IMFT was first described in the lungs in 1937 and since then has been reported in the mesentery, stomach, small intestine, large intestine, liver, mediastinum, retroperitoneum, and bladder.[2],[6] Lung is the most common site of IMFTs and mesentery and omentum among the extrapulmonary sites, with 43.0% of the cases.[6],[7] Although it is common in children and young adults (mean age, approximately 10 years), recently, a broad age range has been documented.[1] There is no difference in incidence between females and males.[2],[5] Some reports show a female predilection for IMFT.[7]

IMFT has a very unclear etiology. It has been proposed that development of IMFT occurs after trauma, surgery or Epstein Barr virus and human herpes virus infection with reactive cytokine production.[6],[7] These lesions may possess chromosomal aberrations resulting in monoclonality which may frequently demonstrate locally aggressive behavior.[5] It has also been observed that a chromosomal rearrangement involving 2p23, the site of the Anaplastic Lymphoma kinase (ALK) gene, is present in a subset of these tumors.[5] Thus, findings have recently shown that chromosomal abnormalities which are present in IMFT may be suggestive of its clonal origin and not just only a reactive process. Hence, IMFT should be considered as a true neoplasm.[5]

Similar to our case report, several IMFTs in the colon have been confirmed in other reports.[3],[4] Broad differential diagnosis of IMFT includes malignancy and submucosal tumor from endoscopic findings. Radiologically differential diagnosis of abdominal IMFT includes any chronic infective, inflammatory, and neoplastic processes such as solitary fibrous tumor, fibromatoses (desmoid tumor), inflammatory bowel disease, and adenocarcinoma intestine.[8]

Histomorphologically, inflammatory fibroid polyp, fibromatoses (desmoid tumor), gastrointestinal stromal tumors (GIST), leiomyoma, leiomyosarcoma, and schwannoma have very similar pathological findings with IMFT.[6],[7] Microscopically, inflammatory fibroid polyp is submucosal and consists of small proliferating blood vessels, spindle cells, and inflammatory cells (particularly eosinophils). Fibromatoses are composed of parallel fascicles of bland-looking spindled or stellate cells in a collagenous stroma. Fibromatoses often have mitotic activity, but cytological atypia is absent. GIST stains for CD34 and CD117 (c-kit). Leiomyoma and leiomyosarcoma stain positively for desmin and actin and negatively for CD117 and CD34. Schwannoma stains strongly for S-100 (nuclear and cytoplasmic) and is CD117 negative.[6],[7] Almost all IMFTs show strong diffuse cytoplasmic positivity for vimentin. Reactivity for smooth muscle actin and muscle-specific actin varies from a focal to a diffuse pattern in the spindle cell cytoplasm, and desmin is identified in many cases.[7] Approximately 50.0% of IMFTs show immunohistochemical cytoplasmic positivity for ALK, however, it is not specific for IMFT.[7]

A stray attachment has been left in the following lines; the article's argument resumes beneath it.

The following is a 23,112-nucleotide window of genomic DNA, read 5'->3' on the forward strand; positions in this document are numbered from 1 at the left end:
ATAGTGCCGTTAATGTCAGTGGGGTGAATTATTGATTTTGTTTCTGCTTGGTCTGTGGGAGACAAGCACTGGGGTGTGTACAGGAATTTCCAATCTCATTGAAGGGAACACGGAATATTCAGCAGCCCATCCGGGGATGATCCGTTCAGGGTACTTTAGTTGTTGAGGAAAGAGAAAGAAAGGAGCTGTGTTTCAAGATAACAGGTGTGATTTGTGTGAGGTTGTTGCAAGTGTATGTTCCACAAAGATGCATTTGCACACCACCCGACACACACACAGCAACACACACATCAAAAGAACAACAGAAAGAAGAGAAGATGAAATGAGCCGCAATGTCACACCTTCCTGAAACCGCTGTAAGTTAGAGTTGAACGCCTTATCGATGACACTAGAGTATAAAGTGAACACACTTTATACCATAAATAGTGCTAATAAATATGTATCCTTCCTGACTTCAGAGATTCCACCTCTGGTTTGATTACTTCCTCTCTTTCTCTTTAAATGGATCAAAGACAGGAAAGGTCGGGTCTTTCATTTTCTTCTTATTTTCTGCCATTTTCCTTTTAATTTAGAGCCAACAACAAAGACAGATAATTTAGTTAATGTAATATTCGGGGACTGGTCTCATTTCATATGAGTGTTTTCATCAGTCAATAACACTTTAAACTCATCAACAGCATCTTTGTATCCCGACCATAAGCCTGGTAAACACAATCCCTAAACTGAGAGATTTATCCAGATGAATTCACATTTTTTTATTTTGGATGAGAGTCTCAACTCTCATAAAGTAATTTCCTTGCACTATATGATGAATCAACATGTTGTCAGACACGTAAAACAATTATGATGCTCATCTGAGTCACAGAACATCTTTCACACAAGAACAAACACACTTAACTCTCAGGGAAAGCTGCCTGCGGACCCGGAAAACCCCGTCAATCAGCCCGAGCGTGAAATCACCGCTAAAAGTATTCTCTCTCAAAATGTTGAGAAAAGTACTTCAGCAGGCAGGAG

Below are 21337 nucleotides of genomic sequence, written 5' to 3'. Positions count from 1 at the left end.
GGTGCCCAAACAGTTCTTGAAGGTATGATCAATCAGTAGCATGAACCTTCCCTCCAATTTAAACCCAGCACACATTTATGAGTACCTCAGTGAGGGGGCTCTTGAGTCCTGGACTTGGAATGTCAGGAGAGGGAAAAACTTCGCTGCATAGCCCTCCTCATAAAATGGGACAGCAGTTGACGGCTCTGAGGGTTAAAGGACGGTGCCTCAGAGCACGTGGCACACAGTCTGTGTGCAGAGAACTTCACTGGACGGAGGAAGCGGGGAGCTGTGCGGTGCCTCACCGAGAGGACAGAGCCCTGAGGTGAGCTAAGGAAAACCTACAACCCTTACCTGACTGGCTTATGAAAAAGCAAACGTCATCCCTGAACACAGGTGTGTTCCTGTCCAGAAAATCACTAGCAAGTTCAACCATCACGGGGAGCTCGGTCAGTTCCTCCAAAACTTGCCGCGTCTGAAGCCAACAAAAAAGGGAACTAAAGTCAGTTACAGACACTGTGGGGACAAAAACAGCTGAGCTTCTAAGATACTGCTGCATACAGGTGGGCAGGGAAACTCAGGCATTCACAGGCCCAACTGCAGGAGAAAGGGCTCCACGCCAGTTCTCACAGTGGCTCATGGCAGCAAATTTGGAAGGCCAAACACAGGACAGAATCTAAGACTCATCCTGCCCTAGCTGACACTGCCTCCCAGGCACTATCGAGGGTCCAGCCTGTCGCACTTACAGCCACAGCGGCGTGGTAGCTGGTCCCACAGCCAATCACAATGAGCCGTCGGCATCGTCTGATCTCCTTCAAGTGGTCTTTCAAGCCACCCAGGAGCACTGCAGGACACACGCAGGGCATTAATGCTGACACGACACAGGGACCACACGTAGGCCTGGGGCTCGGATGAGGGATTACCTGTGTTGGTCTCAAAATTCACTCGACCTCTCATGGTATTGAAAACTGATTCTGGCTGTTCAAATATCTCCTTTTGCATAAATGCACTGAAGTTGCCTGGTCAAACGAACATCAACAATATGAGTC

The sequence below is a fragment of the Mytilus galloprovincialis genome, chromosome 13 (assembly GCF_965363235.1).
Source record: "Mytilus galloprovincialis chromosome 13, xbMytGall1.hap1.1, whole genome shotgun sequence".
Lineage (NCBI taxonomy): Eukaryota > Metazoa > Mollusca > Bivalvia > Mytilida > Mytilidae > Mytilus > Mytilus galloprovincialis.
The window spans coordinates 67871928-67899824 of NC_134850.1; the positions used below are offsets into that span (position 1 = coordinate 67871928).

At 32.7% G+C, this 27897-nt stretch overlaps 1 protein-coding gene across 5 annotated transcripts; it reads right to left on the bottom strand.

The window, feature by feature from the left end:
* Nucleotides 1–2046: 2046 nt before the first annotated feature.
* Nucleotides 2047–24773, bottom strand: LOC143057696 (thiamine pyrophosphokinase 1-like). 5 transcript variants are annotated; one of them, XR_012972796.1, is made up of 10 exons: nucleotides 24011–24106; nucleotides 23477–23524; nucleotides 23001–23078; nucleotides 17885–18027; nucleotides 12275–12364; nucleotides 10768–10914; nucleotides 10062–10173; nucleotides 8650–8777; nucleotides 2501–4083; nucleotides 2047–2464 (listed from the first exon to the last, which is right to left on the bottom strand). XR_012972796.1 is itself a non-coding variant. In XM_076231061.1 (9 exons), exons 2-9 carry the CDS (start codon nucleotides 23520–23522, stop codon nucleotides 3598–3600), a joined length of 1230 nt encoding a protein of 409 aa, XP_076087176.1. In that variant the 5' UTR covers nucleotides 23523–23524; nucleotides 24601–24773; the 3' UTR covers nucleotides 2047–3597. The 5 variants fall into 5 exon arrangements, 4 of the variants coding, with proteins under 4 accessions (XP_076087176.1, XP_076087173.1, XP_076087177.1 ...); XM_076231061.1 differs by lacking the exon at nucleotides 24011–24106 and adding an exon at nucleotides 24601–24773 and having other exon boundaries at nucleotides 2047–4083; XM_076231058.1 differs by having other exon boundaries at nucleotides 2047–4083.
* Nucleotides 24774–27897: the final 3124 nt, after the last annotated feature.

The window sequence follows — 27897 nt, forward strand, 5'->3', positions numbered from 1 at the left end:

Because of IMFTs rarity, it is important to distinguish IMFT from other colonic tumors. IMFT cannot be diagnosed solely on preoperative biopsy. Surgical resection is the treatment of choice. Due to its intermediate/rarely metastasizing ability, we have to understand IMFT accurately, and the diagnosis should be carefully made so as to prevent overdiagnosis and unnecessary treatment.

The treatment modalities include chemotherapy, radiation treatment, nonsteroidal anti-inflammatory drug, steroid, cyclosporin-A, and ceritinib, but surgical resection is considered the treatment of choice.[9],[10] Most IMFTs behave in a benign manner after surgical resection. Rarely, it may recur or may metastasize or have malignant transformations. Thus, regular follow-up is necessary even though surgical resection is being done.[8],[9]


  Conclusions Top


Although IMFTs are common in children and young adults, it can present in older age in an unusual location of the intestine, with features of intestinal obstruction. IMFT should be kept in the differentials of spindle cell neoplasms and strictly followed up due to its intermediate/rarely metastasizing tendency.

Declaration of patient consent

The authors certify that they have obtained all appropriate patient consent forms. In the form the patient(s) has/have given his/her/their consent for his/her/their images and other clinical information to be reported in the journal. The patients understand that their names and initials will not be published and due efforts will be made to conceal their identity, but anonymity cannot be guaranteed.

Financial support and sponsorship

Nil.

Conflicts of interest

There are no conflicts of interest.



 
  References Top

1.
Tanaka A, Hirabayashi K, Sadahiro S, Maeda Y, Suzuki T, Ogoshi K. Inflammatory myofibroblastic tumor of the ascending colon in adults manifested by positive fecal occult blood test. Gastrointest Endosc 2010;71:214-6.  Back to cited text no. 1
    
2.
Gupta A, Sharma S, Mittal A, Barwad A, Rastogi S. Recurrent infantile inflammatory myofibroblastic tumor of mesentery – Case report and review of imaging findings. Radiol Case Rep 2021;16:504-10.  Back to cited text no. 2
    
3.
Collin M, Charles A, Barker A, Khosa J, Samnakay N. Inflammatory myofibroblastic tumour of the bladder in children: A review. J Pediatr Urol 2015;11:239-45.  Back to cited text no. 3
    
4.
Inamdar AA, Pulinthanathu R. Malignant transformation of inflammatory myofibroblastic tumor of urinary bladder: A rare case scenario. Bladder (San Franc) 2019;6:e39.  Back to cited text no. 4
    
5.
Ferro S, Chiavegato D, Fiorentin P, Zappulli V, Di Palma S. A recurrent inflammatory myofibroblastic tumor-like lesion of the splenic capsule in a kitten: Clinical, microscopic and ultrastructural description. Vet Sci 2021;8:275.  Back to cited text no. 5
    
6.
Lai LM, McCarville MB, Kirby P, Kao SC, Moritani T, Clark E, et al. Shedding light on inflammatory pseudotumor in children: Spotlight on inflammatory myofibroblastic tumor. Pediatr Radiol 2015;45:1738-52.  Back to cited text no. 6
    
7.
Sinha L, Hasan A, Singh AK, Bhadani PP, Jha AN, Singh PK, et al. Inflammatory myofibroblastic tumor involving liver, gallbladder, pylorus & duodenum: A rare case presentation. Int J Surg Case Rep 2017;31:27-9.  Back to cited text no. 7
    
8.
Jiang JY, Comsa M, Wong VC, Mansberg R. Steroid responsive inflammatory myofibroblastic tumor of the lung evaluated by FDG PET/CT imaging. Radiol Case Rep 2022;17:907-10.  Back to cited text no. 8
    
9.
Mittal A, Gupta A, Rastogi S, Barwad A, Sharma S. Near-complete response to low-dose ceritinib in recurrent infantile inflammatory myofibroblastic tumour. Ecancermedicalscience 2021;15:1215.  Back to cited text no. 9
    
10.
Nagumo Y, Maejima A, Toyoshima Y, Komiyama M, Yonemori K, Yoshida A, et al. Neoadjuvant crizotinib in ALK-rearranged inflammatory myofibroblastic tumor of the urinary bladder: A case report. Int J Surg Case Rep 2018;48:1-4.  Back to cited text no. 10
    


    Figures

  [Figure 1], [Figure 2], [Figure 3]